Monday, January 16, 2012

On new challenges

Every so often, it seems to be necessary to remind the pundit class that there isn't a reset button that will magically restore Canadian politics to where they were three or four election cycles ago. So let's take a look at the theory that the Bloc should be the favourite to re-emerge as the main force in Quebec federal politics.

During the election campaign, I discussed how the Bloc ended up where they were for the past two decades. But a quick refresher may be in order.

As of 1993, the three major federal parties had essentially lashed themselves together on the major issue discussed in the previous term of office. And that gave the Bloc a chance to emerge by running against effectively the entire Canadian establishment.

Once the 1995 referendum was in the rear-view mirror, however, the Bloc recognized that it would need to stand for more than sovereignty alone. And so it developed a strategy of running hard against the government of the day (which was always its strongest Quebec opponent) and serving as an opposition on behalf of Quebec alone.

That strategy was highly effective at stoking frustration against sitting governments. But in the last few election cycles, it proved somewhat vulnerable when competing opposition parties entered the picture: in 2006 the Cons did better than anticipated as the Bloc hammered away at Lib scandals, and in 2008 the Libs managed to gain ground as the Bloc launched its culture war against Stephen Harper.

And then there was 2011. For entirely rational reasons, both the Libs and Cons largely took a pass on trying for major growth in Quebec - leading the Bloc to think it might have a particularly easy election. But this time, the Bloc's focus on Harper proved all too successful, establishing a need for change on behalf of a party which couldn't plausibly offer it.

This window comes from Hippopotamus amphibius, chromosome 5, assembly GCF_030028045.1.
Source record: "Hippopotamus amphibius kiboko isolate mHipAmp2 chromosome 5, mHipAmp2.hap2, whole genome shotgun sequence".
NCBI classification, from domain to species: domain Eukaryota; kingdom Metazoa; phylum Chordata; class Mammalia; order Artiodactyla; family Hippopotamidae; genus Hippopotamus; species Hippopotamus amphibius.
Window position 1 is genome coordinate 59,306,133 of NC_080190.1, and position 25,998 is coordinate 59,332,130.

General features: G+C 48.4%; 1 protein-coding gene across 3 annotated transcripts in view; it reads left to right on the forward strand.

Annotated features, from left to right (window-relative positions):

Naturally the Bloc tried to change course - first by running against the NDP, then by changing the subject back to sovereignty. But it nearly got wiped off the map despite those efforts, and has shown no sign of regaining any momentum.

But that isn't even the worst of the Bloc's problems. Instead, it's this: the strategies that worked for the Bloc in the past now figure to be entirely off the table.

No, the Bloc can't just run against the government of the day - since the NDP (and indeed the Libs) figures to benefit at least as much from dissatisfaction with the Cons.

What about a 1993-style assault on the federalist parties and system generally? Well, to get any traction, the Bloc will have to put together a narrative that involves agreement or non-differentiation between the Cons, NDP and Libs on issues controversial enough to get the Quebec public riled up. And while anything can happen, it's hard to see how that scenario is about to develop with the Cons looking to impose their will through a majority government, the NDP looking to distinguish itself as the opposition and the Libs looking for unexplored terrain of their own.

In effect, the Bloc has always succeeded by overwhelming a single national opponent which bears the burden of government in a one-province, one-front battle. But there's no way they're avoiding a multi-front challenge in 2015 - and starting from a tenth of their former caucus size and a dwindling membership will only make that challenge all the more difficult.

Again, a lot can change in four years, and I wouldn't rule the Bloc out by any means. But in ranking the threats to the NDP's current Quebec seats, I'd be hesitant to rank them any higher than second (behind a Con government using the spoils of power to pursue new target groups) - and would think it's at least as likely that the Bloc will give up the ghost entirely as that it'll hold the largest Quebec caucus after 2015.

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